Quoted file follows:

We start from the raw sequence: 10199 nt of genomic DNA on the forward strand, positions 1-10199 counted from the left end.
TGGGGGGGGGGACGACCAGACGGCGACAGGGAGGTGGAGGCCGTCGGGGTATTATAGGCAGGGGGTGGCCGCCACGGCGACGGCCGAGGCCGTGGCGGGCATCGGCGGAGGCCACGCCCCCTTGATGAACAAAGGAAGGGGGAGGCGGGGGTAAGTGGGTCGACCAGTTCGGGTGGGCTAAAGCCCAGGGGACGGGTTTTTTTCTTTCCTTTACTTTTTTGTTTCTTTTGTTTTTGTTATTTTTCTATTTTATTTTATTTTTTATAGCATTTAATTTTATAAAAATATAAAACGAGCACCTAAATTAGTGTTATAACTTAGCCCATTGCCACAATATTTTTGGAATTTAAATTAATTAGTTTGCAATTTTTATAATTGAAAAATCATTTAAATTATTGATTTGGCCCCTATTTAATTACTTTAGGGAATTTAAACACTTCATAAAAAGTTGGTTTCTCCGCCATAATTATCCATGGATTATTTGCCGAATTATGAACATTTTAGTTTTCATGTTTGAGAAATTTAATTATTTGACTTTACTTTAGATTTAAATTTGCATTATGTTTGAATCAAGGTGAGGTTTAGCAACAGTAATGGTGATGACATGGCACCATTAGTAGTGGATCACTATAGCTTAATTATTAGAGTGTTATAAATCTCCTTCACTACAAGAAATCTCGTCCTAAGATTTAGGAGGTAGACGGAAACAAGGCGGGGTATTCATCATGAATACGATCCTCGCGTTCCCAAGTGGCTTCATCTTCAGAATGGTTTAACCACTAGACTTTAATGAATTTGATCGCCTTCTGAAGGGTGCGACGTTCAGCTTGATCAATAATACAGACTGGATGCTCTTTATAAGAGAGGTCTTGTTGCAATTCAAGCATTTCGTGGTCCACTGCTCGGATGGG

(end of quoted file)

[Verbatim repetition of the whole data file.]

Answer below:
We start from the raw sequence: 10199 nt of genomic DNA on the forward strand, positions 1-10199 counted from the left end.
TGGGGGGGGGGACGACCAGACGGCGACAGGGAGGTGGAGGCCGTCGGGGTATTATAGGCAGGGGGTGGCCGCCACGGCGACGGCCGAGGCCGTGGCGGGCATCGGCGGAGGCCACGCCCCCTTGATGAACAAAGGAAGGGGGAGGCGGGGGTAAGTGGGTCGACCAGTTCGGGTGGGCTAAAGCCCAGGGGACGGGTTTTTTTCTTTCCTTTACTTTTTTGTTTCTTTTGTTTTTGTTATTTTTCTATTTTATTTTATTTTTTATAGCATTTAATTTTATAAAAATATAAAACGAGCACCTAAATTAGTGTTATAACTTAGCCCATTGCCACAATATTTTTGGAATTTAAATTAATTAGTTTGCAATTTTTATAATTGAAAAATCATTTAAATTATTGATTTGGCCCCTATTTAATTACTTTAGGGAATTTAAACACTTCATAAAAAGTTGGTTTCTCCGCCATAATTATCCATGGATTATTTGCCGAATTATGAACATTTTAGTTTTCATGTTTGAGAAATTTAATTATTTGACTTTACTTTAGATTTAAATTTGCATTATGTTTGAATCAAGGTGAGGTTTAGCAACAGTAATGGTGATGACATGGCACCATTAGTAGTGGATCACTATAGCTTAATTATTAGAGTGTTATAAATCTCCTTCACTACAAGAAATCTCGTCCTAAGATTTAGGAGGTAGACGGAAACAAGGCGGGGTATTCATCATGAATACGATCCTCGCGTTCCCAAGTGGCTTCATCTTCAGAATGGTTTAACCACTAGACTTTAATGAATTTGATCGCCTTCTGAAGGGTGCGACGTTCAGCTTGATCAATAATACAGACTGGATGCTCTTTATAAGAGAGGTCTTGTTGCAATTCAAGCATTTCGTGGTCCACTGCTCGGATGGG